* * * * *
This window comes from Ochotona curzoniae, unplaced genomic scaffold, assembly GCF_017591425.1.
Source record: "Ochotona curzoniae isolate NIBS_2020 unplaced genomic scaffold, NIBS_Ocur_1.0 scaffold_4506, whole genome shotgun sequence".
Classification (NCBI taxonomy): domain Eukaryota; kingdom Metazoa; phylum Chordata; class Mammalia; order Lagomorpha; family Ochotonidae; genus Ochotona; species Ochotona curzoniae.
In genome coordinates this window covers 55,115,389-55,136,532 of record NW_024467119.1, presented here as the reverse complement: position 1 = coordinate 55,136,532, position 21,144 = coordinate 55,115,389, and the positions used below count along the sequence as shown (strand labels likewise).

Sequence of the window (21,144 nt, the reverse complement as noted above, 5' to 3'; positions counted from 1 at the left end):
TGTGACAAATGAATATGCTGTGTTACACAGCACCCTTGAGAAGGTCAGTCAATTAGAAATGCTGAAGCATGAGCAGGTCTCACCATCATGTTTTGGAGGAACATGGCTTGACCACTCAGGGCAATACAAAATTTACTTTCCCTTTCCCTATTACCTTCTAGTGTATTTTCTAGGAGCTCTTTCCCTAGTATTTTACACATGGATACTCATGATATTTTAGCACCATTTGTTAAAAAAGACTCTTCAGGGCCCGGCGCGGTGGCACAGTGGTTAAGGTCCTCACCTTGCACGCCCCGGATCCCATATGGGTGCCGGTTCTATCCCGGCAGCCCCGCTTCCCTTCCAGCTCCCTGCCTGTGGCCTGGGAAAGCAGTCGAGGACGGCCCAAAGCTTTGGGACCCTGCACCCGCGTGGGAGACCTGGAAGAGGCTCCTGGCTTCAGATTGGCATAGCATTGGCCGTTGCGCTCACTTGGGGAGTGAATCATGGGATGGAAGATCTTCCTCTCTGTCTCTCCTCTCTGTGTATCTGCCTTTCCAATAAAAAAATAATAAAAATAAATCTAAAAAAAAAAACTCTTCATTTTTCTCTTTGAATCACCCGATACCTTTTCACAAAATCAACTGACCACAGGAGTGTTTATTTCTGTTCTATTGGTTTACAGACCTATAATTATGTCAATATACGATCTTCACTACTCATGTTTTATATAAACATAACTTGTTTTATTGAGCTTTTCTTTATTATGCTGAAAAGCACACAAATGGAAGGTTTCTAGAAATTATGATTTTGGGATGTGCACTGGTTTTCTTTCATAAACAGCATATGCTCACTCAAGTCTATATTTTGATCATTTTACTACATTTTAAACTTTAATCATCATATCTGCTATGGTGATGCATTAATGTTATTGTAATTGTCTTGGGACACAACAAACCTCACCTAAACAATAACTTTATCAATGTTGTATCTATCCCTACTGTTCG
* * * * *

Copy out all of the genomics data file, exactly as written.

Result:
This window comes from Ochotona curzoniae, unplaced genomic scaffold, assembly GCF_017591425.1.
Source record: "Ochotona curzoniae isolate NIBS_2020 unplaced genomic scaffold, NIBS_Ocur_1.0 scaffold_4506, whole genome shotgun sequence".
Classification (NCBI taxonomy): domain Eukaryota; kingdom Metazoa; phylum Chordata; class Mammalia; order Lagomorpha; family Ochotonidae; genus Ochotona; species Ochotona curzoniae.
In genome coordinates this window covers 55,115,389-55,136,532 of record NW_024467119.1, presented here as the reverse complement: position 1 = coordinate 55,136,532, position 21,144 = coordinate 55,115,389, and the positions used below count along the sequence as shown (strand labels likewise).

Sequence of the window (21,144 nt, the reverse complement as noted above, 5' to 3'; positions counted from 1 at the left end):
TGTGACAAATGAATATGCTGTGTTACACAGCACCCTTGAGAAGGTCAGTCAATTAGAAATGCTGAAGCATGAGCAGGTCTCACCATCATGTTTTGGAGGAACATGGCTTGACCACTCAGGGCAATACAAAATTTACTTTCCCTTTCCCTATTACCTTCTAGTGTATTTTCTAGGAGCTCTTTCCCTAGTATTTTACACATGGATACTCATGATATTTTAGCACCATTTGTTAAAAAAGACTCTTCAGGGCCCGGCGCGGTGGCACAGTGGTTAAGGTCCTCACCTTGCACGCCCCGGATCCCATATGGGTGCCGGTTCTATCCCGGCAGCCCCGCTTCCCTTCCAGCTCCCTGCCTGTGGCCTGGGAAAGCAGTCGAGGACGGCCCAAAGCTTTGGGACCCTGCACCCGCGTGGGAGACCTGGAAGAGGCTCCTGGCTTCAGATTGGCATAGCATTGGCCGTTGCGCTCACTTGGGGAGTGAATCATGGGATGGAAGATCTTCCTCTCTGTCTCTCCTCTCTGTGTATCTGCCTTTCCAATAAAAAAATAATAAAAATAAATCTAAAAAAAAAAACTCTTCATTTTTCTCTTTGAATCACCCGATACCTTTTCACAAAATCAACTGACCACAGGAGTGTTTATTTCTGTTCTATTGGTTTACAGACCTATAATTATGTCAATATACGATCTTCACTACTCATGTTTTATATAAACATAACTTGTTTTATTGAGCTTTTCTTTATTATGCTGAAAAGCACACAAATGGAAGGTTTCTAGAAATTATGATTTTGGGATGTGCACTGGTTTTCTTTCATAAACAGCATATGCTCACTCAAGTCTATATTTTGATCATTTTACTACATTTTAAACTTTAATCATCATATCTGCTATGGTGATGCATTAATGTTATTGTAATTGTCTTGGGACACAACAAACCTCACCTAAACAATAACTTTATCAATGTTGTATCTATCCCTACTGTTCG